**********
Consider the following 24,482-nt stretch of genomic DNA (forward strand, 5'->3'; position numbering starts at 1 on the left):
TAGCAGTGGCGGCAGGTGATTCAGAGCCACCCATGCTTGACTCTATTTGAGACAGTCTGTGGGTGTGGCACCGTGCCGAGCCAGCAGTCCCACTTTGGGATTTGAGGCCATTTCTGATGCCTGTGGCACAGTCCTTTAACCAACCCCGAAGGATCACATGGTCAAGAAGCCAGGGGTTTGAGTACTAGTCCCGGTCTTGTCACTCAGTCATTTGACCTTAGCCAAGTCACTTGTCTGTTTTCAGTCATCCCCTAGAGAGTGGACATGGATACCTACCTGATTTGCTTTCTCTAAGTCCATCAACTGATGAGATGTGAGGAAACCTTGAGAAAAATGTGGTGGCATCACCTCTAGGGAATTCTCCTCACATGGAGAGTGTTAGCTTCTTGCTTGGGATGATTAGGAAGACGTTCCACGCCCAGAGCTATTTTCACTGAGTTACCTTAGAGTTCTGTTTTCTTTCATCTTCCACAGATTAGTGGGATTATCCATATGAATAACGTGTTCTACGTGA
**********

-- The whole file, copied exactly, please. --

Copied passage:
Consider the following 24,482-nt stretch of genomic DNA (forward strand, 5'->3'; position numbering starts at 1 on the left):
TAGCAGTGGCGGCAGGTGATTCAGAGCCACCCATGCTTGACTCTATTTGAGACAGTCTGTGGGTGTGGCACCGTGCCGAGCCAGCAGTCCCACTTTGGGATTTGAGGCCATTTCTGATGCCTGTGGCACAGTCCTTTAACCAACCCCGAAGGATCACATGGTCAAGAAGCCAGGGGTTTGAGTACTAGTCCCGGTCTTGTCACTCAGTCATTTGACCTTAGCCAAGTCACTTGTCTGTTTTCAGTCATCCCCTAGAGAGTGGACATGGATACCTACCTGATTTGCTTTCTCTAAGTCCATCAACTGATGAGATGTGAGGAAACCTTGAGAAAAATGTGGTGGCATCACCTCTAGGGAATTCTCCTCACATGGAGAGTGTTAGCTTCTTGCTTGGGATGATTAGGAAGACGTTCCACGCCCAGAGCTATTTTCACTGAGTTACCTTAGAGTTCTGTTTTCTTTCATCTTCCACAGATTAGTGGGATTATCCATATGAATAACGTGTTCTACGTGA